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Delayed Nausea Common for Cancer Patients Receiving Chemotherapy

Thursday, July 10, 2003

Many more cancer patients who receive chemotherapy report a serious problem with nausea a day or two later than on the day of their treatment, according to a study published recently in Cancer, a journal of the American Cancer Society. The report shows that delayed nausea is a widespread problem for cancer patients who may feel fine when they walk out of the hospital or clinic and return home or to work, only to find themselves incapacitated two or three days later.

In a national study of 322 patients led by scientists at the James P. Wilmot Cancer Center at the University of Rochester Medical Center, 43 percent of patients reported being nauseous on the day of their chemotherapy treatment, while 73 percent reported nausea one or more days later. And those patients who felt ill in the days following treatment were twice as likely to report moderate or severe nausea than those who felt queasy on the first day.

“Surprisingly, 18 percent of patients didn’t have any nausea at all until the third day. That’s astonishing,” says Jane T. Hickok, M.D., the lead author of the paper and research assistant professor of oncology and of community and preventive medicine. “And these were all patients who received medications to treat vomiting and nausea.

“Delayed nausea is a huge problem that is much more common than we’ve realized. People are anxious to get back to work, to get back to their lifestyle, and oftentimes they’re surprised that they made it through the day of the treatment just fine, only to find themselves sick a day or two later.”

The team studied patients who received one of three common chemotherapy drugs: doxorubicin, cisplatin, or carboplatin. On the day of treatment, all patients received standard therapy to prevent nausea, which included the steroid dexamethasone as well as a type of medication to prevent nausea known as a 5-hydroxytryptamine-3 receptor antagonist (5HT3), such as ondansetron.

These drugs first became available about a decade ago to reduce vomiting, or emesis. And since vomiting and nausea often go together, many patients and doctors assume that the drugs will prevent nausea too. In the study, while only 30 percent of patients experienced vomiting from their first treatment, 76 percent experienced nausea. In other words, even though patients are not stuck in the bathroom vomiting, they’re often feeling nauseous and may not even get the relief that can come from finally throwing up.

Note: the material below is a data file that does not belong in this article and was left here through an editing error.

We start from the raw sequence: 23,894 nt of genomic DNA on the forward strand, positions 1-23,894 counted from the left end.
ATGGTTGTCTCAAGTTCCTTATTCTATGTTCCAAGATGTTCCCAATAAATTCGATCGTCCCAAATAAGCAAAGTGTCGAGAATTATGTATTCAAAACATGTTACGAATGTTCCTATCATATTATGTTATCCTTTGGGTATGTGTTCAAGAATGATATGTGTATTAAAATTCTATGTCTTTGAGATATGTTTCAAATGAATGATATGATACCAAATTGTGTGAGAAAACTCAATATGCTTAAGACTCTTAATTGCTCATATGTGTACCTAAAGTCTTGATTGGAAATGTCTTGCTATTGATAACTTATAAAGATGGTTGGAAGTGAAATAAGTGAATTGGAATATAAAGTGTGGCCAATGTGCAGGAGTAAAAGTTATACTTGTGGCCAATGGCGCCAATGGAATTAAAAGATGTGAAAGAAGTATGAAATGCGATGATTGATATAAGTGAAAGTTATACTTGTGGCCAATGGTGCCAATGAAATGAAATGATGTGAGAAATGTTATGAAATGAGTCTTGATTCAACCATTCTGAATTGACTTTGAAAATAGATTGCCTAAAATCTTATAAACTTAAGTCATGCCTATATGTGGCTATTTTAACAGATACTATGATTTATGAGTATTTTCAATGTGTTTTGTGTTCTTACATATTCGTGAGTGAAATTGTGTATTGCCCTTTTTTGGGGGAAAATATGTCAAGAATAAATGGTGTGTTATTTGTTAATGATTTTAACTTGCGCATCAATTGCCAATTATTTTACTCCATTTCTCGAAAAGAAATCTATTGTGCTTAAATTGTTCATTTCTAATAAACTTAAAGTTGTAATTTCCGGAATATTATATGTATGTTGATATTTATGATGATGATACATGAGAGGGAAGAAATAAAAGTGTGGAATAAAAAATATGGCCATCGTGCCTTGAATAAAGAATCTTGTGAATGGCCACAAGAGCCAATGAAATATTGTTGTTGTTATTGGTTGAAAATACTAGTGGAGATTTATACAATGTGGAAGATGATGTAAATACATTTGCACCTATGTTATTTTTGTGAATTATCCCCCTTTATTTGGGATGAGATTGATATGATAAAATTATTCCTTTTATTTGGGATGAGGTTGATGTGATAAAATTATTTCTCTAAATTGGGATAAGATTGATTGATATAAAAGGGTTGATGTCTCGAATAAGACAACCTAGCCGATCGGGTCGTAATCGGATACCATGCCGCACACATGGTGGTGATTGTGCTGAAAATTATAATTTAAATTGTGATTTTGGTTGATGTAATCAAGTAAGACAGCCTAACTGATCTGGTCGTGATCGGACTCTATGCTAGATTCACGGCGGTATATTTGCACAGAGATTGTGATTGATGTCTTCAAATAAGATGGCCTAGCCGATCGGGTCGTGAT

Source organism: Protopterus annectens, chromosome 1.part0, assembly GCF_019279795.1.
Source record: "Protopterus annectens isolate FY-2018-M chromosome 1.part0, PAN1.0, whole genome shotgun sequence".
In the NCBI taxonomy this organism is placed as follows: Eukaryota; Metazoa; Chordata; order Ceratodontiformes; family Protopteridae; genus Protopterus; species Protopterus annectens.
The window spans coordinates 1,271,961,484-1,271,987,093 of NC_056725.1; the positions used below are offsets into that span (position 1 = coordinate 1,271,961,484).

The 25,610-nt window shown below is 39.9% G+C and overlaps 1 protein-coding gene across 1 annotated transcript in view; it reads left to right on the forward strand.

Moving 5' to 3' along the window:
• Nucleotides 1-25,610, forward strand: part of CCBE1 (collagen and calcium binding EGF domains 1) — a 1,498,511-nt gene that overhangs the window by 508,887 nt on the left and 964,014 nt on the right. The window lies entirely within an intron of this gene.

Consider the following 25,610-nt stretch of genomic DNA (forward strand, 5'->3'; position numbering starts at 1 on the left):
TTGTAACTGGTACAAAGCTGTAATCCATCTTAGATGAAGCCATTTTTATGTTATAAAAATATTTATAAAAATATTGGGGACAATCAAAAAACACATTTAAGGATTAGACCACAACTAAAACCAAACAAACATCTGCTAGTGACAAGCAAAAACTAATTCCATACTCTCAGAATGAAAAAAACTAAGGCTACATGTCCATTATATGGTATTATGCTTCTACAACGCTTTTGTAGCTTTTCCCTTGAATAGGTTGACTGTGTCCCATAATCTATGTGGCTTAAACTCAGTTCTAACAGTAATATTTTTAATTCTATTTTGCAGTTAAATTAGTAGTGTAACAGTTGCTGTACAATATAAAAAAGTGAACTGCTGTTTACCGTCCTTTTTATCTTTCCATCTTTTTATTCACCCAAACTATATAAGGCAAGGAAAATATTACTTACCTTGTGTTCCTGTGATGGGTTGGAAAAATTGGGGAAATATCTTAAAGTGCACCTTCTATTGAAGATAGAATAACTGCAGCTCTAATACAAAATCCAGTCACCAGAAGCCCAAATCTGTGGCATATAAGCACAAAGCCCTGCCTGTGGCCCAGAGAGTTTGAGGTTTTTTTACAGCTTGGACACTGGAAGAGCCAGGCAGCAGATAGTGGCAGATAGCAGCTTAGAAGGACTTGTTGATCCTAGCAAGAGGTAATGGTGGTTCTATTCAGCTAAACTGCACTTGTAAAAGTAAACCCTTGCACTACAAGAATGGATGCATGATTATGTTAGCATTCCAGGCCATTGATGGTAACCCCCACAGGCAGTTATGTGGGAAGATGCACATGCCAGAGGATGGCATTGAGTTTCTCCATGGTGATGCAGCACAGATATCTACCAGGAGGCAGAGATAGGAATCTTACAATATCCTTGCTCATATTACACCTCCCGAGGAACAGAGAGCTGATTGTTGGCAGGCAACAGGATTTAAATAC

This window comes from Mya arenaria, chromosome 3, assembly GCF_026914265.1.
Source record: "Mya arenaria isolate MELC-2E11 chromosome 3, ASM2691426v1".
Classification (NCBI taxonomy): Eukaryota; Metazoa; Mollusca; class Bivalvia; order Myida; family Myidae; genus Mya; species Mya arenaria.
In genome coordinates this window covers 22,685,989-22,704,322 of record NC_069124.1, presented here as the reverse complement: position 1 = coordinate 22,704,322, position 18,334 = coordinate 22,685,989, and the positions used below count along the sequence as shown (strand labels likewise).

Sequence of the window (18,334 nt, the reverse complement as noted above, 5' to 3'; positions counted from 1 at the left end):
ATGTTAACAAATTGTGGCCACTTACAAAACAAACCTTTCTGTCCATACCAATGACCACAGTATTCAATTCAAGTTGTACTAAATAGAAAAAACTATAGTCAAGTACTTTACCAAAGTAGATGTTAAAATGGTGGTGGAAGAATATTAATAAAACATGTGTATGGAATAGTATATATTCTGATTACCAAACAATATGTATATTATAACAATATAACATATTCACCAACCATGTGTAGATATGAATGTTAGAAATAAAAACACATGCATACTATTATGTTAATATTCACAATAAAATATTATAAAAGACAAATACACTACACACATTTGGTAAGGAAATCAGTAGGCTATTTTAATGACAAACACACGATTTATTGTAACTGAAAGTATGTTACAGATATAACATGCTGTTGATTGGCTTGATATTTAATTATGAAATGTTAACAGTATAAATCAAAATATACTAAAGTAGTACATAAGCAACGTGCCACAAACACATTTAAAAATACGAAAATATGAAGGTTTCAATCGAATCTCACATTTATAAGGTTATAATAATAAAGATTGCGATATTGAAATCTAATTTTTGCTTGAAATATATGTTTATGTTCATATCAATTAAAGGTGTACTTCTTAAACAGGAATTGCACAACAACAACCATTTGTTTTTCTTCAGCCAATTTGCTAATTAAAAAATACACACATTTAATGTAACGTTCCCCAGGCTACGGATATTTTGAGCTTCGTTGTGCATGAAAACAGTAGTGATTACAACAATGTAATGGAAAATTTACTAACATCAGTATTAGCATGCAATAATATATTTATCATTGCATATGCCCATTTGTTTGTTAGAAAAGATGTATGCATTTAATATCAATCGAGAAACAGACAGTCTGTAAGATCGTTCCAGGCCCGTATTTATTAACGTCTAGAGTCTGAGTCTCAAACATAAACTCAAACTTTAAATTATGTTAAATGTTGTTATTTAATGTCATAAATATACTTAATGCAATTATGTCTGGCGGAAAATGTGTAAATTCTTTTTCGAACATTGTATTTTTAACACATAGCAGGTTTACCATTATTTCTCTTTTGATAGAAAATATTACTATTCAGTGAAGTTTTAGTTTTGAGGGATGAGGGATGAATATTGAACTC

“Twenty years ago, the most troublesome side effect of chemotherapy for patients was vomiting, but now, for many patients, nausea is much more troubling,” says Hickok. “Nausea and vomiting are often treated as one and the same, but they are really very different processes. Many drugs have been very successful in controlling vomiting, but they don’t seem so successful in controlling nausea, especially after the first day.”

Since the study was completed, a new class of drugs that work differently than 5HT3 medications, known as neurokinin-1 or NK-1 receptor antagonists, has become available to treat nausea, and doctors are hopeful that these will prevent delayed nausea more effectively than the medications used in the study. And Hickok says that if doctors know that nausea is likely once the patient leaves the hospital, even prescribing traditional anti-nausea medicines like compazine may help.

Hickok led the study as part of a larger group run by Gary R. Morrow, Ph.D., who heads the Community Clinical Oncology Program, or CCOP, at the university’s James P. Wilmot Cancer Center. The group, funded by the National Cancer Institute, specializes in improving the quality of life of people who have cancer by studying the symptoms of cancer and the side effects of treatment, such as fatigue, nausea, and shortness of breath.

CCOP studies are done in cooperation with community oncologists around the country – the arrangement brings the latest experimental treatments to patients in communities nationwide, and it helps researchers gather enough patients to ask and answer basic questions about cancer. In this study patients came from community practices in Seattle; Tacoma, WA; Columbus, OH; Honolulu; Marshfield, WI; St. Louis Park, MN; Hackensack, NJ; and Syracuse. Among the patients’ diseases were leukemia and breast, lung, and uterine cancers.

In addition to Hickok and Morrow, authors of the report, which appeared in the June 1 issue of Cancer, were Joseph A. Roscoe, Ph.D., of the James P. Wilmot Cancer Center; David K. King, M.D., of the Greater Phoenix Community Clinical Oncology Program in Phoenix; James N. Atkins, M.D., of the Southeast Cancer Control Consortium in Winston-Salem, N.C.; and Tom R. Fitch, M.D., of a Mayo Clinic site in Scottsdale, AZ.

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